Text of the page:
Um, but I think we can’t shy away from the fact that there are still a lot of issues. Um, we have the NFL and the NBA that have both handled issues of police violence against men of color in very different ways where one league has allowed their players to speak up, allowed players to wear warm ups that say I cannot breathe. And one league that has tried to silence players that have tried to take a stand against this. So, um, I think fundamentally there have been shifts in some ways and, and other ways there haven’t been outside of professional sport. I think there really is a push. We’ve talked about a whole host of different things in terms of opportunities in the community. I think there’s a big push in a lot of programs, not necessarily with sport management, maybe more so with recreation to look at adapted recreation.

We’re seeing a growth in programs that way. Um, we’ve seen a growth in things like Special Olympics. We have a lot of students and student athletes here within the USM community that participate in that and help volunteer with that. Um, and so I think it’s great to be able to see those two groups that able bodied and the disabled come together and kind of promote these great things. Um, so I think sport is a great breeding ground for some things to happen and to push some things. And I’m very encouraged and feel positive about the way that we’ve seen strides, um, in terms of inclusion and acceptance in some ways. But we also have to look at, we still struggle in the professional side, so when people ask where are our students going? And we tell them, you know, what sport management students become. Um, the whole business of sport, a lot of different areas within sport, those offices are not very diverse.

Um, they’re not super inclusive. You see underrepresented numbers of women and people of color. And I think that’s something that we need to be honest about and really promote and do better about. Um, because we have a lot of athletes who identify not as being straight CIS gender, um, that are not white. And we don’t see that same representation on the business side of things. And so I think candidly, that’s where we can really do better. We try to make our students very aware of that and talk about that. I think it’s great that we have so many women graduating from our programs that are going out into the field. Um, but while we’ve seen this great place for maybe gender inclusion on the field, definitely kind of behind the scenes, we’re lagging behind and we need to do better. We have a very, very diverse group of people playing sports but not necessarily running sports.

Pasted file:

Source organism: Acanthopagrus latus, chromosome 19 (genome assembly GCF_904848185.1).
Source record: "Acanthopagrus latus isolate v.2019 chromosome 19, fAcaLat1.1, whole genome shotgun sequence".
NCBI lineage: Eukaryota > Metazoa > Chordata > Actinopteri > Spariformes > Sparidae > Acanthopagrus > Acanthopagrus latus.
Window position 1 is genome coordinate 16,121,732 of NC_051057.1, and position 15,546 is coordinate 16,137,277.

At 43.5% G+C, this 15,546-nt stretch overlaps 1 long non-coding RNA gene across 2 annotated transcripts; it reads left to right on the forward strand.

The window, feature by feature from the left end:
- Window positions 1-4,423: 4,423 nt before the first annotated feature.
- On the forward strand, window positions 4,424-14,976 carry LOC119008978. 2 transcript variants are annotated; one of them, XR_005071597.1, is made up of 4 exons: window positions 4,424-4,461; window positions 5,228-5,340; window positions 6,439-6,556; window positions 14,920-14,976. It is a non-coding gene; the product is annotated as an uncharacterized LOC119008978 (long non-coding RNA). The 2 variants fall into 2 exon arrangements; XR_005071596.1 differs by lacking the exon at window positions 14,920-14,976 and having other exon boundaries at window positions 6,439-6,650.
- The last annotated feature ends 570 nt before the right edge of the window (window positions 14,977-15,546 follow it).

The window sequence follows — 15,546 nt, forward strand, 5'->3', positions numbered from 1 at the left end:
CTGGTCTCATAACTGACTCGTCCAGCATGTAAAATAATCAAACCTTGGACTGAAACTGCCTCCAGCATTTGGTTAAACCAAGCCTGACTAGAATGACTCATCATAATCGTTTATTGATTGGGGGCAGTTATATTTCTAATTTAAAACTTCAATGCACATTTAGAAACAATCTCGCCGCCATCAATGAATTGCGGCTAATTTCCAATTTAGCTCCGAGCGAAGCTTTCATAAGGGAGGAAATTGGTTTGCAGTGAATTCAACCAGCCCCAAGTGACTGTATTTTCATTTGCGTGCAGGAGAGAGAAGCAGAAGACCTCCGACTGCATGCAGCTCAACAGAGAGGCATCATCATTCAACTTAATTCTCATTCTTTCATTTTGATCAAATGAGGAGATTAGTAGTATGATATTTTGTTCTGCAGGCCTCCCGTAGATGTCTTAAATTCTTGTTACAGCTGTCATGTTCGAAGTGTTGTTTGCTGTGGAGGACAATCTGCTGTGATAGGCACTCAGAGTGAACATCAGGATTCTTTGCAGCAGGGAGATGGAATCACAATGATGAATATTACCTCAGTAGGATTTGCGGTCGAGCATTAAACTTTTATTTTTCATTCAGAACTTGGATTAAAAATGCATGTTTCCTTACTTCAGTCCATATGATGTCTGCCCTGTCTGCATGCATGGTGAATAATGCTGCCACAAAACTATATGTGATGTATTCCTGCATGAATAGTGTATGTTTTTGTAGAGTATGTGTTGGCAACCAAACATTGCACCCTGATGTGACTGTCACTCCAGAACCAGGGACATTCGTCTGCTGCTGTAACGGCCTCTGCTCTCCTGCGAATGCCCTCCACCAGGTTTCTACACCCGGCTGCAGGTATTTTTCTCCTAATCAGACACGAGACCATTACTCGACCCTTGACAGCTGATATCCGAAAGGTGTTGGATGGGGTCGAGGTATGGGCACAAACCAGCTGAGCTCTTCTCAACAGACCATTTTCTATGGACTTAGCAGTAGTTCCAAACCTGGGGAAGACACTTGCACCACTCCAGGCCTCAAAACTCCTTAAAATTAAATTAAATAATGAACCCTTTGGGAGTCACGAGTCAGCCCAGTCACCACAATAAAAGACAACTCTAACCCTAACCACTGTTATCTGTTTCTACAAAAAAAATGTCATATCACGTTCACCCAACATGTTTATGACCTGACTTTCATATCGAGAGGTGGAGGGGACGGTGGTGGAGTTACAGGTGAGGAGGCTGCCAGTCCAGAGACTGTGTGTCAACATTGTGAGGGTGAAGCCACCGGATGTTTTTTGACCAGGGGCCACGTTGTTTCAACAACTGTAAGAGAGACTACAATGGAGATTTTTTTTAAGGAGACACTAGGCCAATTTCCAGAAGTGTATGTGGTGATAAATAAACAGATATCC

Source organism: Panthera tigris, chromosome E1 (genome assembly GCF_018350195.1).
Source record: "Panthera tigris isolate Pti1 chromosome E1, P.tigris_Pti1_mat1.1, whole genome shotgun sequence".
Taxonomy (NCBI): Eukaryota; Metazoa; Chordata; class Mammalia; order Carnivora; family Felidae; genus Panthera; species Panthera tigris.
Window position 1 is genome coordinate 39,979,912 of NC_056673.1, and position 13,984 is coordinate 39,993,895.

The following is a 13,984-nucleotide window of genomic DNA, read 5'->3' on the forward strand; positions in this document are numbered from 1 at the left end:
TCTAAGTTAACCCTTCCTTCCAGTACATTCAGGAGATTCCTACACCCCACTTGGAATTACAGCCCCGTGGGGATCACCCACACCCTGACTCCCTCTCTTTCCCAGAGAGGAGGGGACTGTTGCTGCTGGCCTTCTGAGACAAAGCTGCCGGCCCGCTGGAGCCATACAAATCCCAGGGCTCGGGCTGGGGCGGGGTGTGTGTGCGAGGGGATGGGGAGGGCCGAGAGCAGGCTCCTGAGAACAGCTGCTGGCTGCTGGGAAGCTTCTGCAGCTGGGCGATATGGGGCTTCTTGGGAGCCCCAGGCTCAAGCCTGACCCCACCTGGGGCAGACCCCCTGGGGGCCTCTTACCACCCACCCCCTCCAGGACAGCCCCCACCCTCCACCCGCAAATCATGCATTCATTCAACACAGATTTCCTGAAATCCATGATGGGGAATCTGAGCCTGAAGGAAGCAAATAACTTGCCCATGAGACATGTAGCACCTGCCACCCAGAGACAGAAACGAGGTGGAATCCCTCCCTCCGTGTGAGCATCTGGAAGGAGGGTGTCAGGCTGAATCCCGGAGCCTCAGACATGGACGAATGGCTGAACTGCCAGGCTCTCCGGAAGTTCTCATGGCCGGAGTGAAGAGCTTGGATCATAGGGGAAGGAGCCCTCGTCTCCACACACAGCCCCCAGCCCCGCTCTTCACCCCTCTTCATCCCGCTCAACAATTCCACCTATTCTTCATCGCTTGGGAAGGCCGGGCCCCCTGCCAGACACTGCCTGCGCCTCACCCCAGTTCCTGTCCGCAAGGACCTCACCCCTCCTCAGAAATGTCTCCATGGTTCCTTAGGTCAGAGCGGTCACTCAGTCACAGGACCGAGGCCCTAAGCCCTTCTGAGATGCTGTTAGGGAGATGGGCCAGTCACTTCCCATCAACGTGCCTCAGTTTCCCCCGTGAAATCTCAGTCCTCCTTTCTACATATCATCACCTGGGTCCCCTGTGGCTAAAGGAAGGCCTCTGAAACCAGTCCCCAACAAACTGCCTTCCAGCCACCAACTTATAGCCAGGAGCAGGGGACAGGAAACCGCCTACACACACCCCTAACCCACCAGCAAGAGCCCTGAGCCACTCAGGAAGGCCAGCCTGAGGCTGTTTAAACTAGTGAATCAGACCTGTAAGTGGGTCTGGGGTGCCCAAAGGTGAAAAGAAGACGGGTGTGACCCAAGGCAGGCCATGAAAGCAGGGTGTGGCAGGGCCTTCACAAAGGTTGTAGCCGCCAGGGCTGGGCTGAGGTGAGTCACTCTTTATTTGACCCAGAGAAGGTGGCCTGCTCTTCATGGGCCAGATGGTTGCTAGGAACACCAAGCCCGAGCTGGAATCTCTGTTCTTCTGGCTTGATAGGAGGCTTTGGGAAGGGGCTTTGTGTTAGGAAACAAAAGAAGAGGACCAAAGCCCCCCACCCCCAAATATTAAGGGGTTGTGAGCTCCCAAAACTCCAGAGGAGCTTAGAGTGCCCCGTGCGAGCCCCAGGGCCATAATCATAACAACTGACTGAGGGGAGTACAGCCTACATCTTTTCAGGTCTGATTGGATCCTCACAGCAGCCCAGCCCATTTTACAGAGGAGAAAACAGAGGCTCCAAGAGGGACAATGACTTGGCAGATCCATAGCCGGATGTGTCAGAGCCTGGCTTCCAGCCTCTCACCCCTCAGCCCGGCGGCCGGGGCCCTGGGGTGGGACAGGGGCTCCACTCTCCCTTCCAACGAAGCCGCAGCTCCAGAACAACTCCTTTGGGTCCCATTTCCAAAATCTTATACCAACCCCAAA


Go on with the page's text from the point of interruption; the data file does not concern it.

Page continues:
Carrie:

So what are your students doing? What kinds of things do your students do with this degree? Where do they go? What do they do? What experiences do they have while they’re actually studying in the field field experiences? 

Heidi:

One of the things we try to do is make sure that our students either have an internship or are really hands on experiential opportunity before they leave. We want them to see what sports is all about. Working in sports is all about before they go and say, Hey, this is what I want to do. Um, and our event class, uh, is one place that, uh, our students have that opportunity and it’s been a class that a number of students have been parlayed into interviews for internships or jobs. I’ve got a student, Hannah, who she, um, graduated from USM, did her internship, um, down with the Tiger Woods foundation, uh, working a golf tournament in the summer in DC and from there went to the West Virginia power as a short in their ticket box office.